Freshworks, which offers a range of customer support and sales software, has raised $100 million in a series G round of funding co-led by Sequoia and Accel Partners, with participation from Alphabet’s late-stage growth fund CapitalG.
The company was apparently valued at around $750 million during its last round of funding in November, 2016. But following its latest series G round, Freshworks confirmed to VentureBeat that it has now reached a valuation of double that — $1.5 billion.
Founded out of Chennai, India in 2010, Freshworks was known as Freshdesk until it rebranded last year to reflect an expansion beyond its core helpdesk product. Companies use the cloud-based Freshdesk product to track customer conversations, manage tickets, and collaborate with team members. Freshworks now also offers IT service management software, sales CRM software, call center software, and more.
“When we started Freshworks in 2010, we were a single product company with a goal of offering better, easier-to-use customer service software than what was in the market,” explained Freshworks CEO and cofounder Girish Mathrubootham. “We’ve since scaled our company to $100 million in annual recurring revenue and built a full SaaS platform where all of our products — like Freshsales, Freshdesk, and Freshservice — work together seamlessly, without requiring additional integration resources or consultants to make the software simply work.”
Prior to now, Freshworks had raised around $150 million, with CapitalG, Sequoia, and Accel all participating in previous rounds. With a fresh $100 million in the bank, the company said it plans to expand globally and continue investing in its suite of software-as-a-service (SaaS) products.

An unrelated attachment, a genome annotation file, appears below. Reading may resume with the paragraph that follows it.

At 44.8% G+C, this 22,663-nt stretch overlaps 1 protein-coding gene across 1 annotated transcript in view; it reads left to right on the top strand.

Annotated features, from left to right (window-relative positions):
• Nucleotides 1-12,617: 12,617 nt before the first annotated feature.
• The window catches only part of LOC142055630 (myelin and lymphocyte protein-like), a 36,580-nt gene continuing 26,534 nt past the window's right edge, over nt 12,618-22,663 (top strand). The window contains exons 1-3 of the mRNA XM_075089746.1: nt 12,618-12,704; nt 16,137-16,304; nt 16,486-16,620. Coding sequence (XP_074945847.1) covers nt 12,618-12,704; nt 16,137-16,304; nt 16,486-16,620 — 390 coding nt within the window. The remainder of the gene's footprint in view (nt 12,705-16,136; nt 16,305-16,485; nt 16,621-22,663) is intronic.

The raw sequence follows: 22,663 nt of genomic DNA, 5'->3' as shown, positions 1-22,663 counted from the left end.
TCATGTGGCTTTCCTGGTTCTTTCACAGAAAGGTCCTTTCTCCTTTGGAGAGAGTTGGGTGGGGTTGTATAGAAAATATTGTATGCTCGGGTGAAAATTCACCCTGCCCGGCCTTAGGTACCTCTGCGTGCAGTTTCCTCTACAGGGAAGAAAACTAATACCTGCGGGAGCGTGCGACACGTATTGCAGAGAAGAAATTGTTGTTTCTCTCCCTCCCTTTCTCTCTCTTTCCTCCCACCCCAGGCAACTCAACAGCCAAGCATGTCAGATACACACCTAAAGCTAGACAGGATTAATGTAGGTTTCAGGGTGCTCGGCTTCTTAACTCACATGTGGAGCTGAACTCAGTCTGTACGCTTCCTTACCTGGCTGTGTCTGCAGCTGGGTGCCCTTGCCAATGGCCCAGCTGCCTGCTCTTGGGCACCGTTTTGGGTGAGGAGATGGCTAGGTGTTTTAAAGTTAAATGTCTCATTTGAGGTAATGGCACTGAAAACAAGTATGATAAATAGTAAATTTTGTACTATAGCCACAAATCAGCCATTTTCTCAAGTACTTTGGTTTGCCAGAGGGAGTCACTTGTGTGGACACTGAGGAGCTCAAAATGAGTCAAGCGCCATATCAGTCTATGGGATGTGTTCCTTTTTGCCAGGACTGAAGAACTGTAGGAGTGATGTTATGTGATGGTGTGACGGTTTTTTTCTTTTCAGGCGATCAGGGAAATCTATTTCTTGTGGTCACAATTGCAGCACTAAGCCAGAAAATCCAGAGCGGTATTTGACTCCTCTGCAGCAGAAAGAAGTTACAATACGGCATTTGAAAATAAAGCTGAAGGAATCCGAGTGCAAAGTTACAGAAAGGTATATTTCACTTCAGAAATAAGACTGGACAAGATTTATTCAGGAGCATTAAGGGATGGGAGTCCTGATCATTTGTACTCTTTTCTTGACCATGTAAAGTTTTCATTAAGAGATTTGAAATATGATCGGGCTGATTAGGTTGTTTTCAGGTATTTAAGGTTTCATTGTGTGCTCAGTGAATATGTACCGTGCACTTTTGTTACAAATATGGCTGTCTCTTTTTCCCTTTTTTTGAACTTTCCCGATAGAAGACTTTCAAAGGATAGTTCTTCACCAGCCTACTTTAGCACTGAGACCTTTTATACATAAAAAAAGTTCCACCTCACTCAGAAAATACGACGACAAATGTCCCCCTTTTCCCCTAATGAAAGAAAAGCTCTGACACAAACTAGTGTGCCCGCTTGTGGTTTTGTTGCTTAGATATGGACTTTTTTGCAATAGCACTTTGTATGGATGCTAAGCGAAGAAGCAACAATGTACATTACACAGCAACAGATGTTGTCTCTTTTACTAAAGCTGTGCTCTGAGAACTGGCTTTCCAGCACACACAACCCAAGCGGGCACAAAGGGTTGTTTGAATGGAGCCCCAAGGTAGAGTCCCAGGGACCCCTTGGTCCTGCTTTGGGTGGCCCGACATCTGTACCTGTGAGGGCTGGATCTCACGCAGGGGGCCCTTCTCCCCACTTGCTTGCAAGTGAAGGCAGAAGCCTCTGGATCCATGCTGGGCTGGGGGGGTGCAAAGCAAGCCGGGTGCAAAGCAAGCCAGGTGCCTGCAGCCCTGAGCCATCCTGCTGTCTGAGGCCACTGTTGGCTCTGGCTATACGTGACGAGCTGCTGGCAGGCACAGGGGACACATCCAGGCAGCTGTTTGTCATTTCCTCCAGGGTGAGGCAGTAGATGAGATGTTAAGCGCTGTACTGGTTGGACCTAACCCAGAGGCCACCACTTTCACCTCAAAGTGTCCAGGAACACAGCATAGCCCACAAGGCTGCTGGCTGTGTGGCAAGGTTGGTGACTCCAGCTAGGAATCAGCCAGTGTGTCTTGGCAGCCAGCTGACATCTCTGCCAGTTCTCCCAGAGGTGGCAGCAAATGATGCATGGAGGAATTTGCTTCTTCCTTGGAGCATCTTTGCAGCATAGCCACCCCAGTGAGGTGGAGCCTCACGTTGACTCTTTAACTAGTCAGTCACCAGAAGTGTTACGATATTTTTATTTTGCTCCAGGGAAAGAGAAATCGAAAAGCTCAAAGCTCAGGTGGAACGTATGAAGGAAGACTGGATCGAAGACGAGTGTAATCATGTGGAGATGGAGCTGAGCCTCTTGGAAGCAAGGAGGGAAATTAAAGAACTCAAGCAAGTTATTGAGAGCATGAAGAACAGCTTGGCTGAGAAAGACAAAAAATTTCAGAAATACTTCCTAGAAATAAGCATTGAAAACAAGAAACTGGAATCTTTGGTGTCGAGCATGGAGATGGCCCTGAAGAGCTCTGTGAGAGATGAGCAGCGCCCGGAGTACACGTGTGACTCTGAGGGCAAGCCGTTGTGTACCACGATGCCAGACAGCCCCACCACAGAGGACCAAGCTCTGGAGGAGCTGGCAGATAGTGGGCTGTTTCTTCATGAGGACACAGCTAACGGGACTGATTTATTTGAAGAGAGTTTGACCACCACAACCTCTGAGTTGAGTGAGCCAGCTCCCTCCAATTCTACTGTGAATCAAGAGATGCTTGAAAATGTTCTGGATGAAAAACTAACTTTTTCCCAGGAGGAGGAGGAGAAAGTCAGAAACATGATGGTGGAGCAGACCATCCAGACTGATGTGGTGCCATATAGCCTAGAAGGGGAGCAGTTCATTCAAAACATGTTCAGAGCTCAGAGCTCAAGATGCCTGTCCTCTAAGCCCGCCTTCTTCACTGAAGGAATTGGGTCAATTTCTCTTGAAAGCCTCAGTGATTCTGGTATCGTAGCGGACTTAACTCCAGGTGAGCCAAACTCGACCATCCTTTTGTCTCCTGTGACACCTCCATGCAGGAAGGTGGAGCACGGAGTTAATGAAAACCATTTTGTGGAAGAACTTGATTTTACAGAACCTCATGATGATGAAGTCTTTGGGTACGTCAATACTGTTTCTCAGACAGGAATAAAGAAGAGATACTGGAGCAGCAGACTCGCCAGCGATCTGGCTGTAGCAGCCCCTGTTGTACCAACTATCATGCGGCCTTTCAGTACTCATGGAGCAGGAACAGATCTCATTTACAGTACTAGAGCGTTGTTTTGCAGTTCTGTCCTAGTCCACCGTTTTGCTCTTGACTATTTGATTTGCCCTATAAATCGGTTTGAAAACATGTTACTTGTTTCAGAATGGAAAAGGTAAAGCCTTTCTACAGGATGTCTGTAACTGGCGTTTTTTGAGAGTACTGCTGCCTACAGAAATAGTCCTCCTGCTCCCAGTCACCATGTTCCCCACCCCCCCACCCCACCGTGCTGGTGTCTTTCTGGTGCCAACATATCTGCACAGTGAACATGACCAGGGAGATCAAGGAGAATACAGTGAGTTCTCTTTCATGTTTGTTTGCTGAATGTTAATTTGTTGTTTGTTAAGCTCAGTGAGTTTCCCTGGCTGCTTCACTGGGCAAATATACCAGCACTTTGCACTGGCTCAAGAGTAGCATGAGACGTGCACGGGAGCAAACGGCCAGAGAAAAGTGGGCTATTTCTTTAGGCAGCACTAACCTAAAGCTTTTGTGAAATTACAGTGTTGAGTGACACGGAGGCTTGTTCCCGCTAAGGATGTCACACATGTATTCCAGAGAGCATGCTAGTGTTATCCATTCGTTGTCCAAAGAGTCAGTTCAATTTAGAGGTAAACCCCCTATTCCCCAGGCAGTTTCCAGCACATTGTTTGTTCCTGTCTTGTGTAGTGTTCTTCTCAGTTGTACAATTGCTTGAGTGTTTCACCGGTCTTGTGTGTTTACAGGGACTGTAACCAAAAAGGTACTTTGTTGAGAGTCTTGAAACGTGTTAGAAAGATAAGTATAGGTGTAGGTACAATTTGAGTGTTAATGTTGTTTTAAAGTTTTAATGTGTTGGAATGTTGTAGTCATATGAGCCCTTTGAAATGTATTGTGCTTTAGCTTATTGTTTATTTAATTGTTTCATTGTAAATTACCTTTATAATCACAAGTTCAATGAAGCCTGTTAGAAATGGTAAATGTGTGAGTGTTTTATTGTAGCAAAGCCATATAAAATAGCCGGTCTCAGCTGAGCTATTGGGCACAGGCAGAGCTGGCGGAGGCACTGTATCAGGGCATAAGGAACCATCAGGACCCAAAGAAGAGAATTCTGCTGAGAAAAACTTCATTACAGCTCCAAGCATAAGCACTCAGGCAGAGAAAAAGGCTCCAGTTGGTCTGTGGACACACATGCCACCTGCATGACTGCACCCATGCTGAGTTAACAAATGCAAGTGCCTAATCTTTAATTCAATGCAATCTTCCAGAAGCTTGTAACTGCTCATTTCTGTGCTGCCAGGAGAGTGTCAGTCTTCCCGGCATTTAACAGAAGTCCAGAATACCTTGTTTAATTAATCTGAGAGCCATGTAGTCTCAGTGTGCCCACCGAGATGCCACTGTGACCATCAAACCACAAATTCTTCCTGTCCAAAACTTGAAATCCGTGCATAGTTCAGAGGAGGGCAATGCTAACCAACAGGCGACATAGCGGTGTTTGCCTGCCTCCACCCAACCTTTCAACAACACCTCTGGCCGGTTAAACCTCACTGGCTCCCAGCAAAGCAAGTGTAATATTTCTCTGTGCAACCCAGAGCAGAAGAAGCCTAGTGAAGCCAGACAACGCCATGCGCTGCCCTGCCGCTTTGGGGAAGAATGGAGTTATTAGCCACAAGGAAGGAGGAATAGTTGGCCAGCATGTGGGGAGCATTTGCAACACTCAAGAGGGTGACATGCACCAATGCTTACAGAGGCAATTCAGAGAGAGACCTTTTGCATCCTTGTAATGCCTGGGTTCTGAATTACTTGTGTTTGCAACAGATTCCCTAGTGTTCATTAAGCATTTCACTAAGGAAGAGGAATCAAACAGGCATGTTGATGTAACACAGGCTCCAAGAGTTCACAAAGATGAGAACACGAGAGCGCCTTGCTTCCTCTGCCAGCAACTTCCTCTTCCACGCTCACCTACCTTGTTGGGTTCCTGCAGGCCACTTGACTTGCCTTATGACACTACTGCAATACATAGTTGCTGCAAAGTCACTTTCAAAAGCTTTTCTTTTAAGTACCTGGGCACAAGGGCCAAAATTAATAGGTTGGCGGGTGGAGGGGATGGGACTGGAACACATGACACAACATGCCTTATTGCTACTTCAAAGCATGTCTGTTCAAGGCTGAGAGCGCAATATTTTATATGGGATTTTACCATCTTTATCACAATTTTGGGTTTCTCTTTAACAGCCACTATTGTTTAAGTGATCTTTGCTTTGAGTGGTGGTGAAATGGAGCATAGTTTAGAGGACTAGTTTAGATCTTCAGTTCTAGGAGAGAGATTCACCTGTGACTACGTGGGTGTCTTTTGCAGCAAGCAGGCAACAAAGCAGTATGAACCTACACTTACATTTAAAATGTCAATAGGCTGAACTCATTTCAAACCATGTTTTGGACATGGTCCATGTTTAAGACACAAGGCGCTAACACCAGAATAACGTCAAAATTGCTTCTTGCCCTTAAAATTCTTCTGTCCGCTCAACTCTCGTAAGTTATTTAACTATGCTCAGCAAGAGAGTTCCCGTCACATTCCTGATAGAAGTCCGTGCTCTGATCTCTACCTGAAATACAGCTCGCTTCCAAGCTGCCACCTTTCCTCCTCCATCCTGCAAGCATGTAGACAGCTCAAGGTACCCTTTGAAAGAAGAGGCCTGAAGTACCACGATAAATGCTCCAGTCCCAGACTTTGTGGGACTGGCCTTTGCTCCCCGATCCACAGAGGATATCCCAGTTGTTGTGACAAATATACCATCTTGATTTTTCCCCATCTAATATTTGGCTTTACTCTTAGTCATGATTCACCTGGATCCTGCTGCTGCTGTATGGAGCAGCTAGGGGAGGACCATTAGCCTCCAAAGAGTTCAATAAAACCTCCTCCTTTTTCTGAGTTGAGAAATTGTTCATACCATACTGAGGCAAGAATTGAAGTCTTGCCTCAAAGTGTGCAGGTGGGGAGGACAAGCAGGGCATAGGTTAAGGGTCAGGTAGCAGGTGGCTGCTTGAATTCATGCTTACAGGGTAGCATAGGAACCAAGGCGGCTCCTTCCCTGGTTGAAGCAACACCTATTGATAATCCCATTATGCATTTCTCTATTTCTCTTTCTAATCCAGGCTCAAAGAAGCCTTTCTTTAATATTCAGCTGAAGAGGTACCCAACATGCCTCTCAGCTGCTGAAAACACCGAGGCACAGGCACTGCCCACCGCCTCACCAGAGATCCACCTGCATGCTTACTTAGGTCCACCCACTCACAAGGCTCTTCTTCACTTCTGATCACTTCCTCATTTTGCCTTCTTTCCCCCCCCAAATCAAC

Interestingly, Freshworks has also hired AppDynamics’ former VP of finance and treasury, Suresh Seshadri, as its chief financial officer. Seshadri helped AppDynamics prepare for its IPO in 2016 before it was eventually snapped up by Cisco, so this latest hire suggests that Freshworks has something big brewing for the near future. The company wouldn’t divulge any specific plans to go public — but Mathrubootham did provide some strong hints that this was a path it will pursue.
“With the addition of Suresh leading our financial management and strategy toward a path of free cash flow break even and our latest, and likely last, private funding round in place, we believe we have a unique opportunity to attract customers from around the globe who have been let down by legacy solutions,” he said.
Separately, a spokesperson confirmed to VentureBeat that while Freshworks doesn’t have a specific timeline in mind, it will likely go public in the U.S. in the future. “Right now, we’re focused on growing the business,” they said. “We don’t have a deadline on [an] IPO … it will eventually happen, but now we are focused on growing a business.”
Freshworks claims more than 150,000 clients around the world, including the likes of Honda, Toshiba, Hugo Boss, and the NHS. This puts the company in a good position as it prepares to go public. Rival Zendesk has been riding on the crest of a wave since it went public four years ago — from its $9 IPO price in May 2014, Zendesk’s share price is now sitting at more than $60.
“Freshworks has been riding an incredible wave of growth,” added Seshadri. “Coming on board to work with Girish and the rest of the executive team is an incredible opportunity, and I am confident that we are well-positioned to reach the next phase of Freshworks’ expansion.”
Though Freshworks was founded in India, it opened an office in San Francisco in 2014, and its global headquarters is now in San Bruno, California. However, the bulk of its employees are still based in India, where it claims around 1,400 people working on product development out of Chennai, with additional offices in London, Berlin, and Sydney.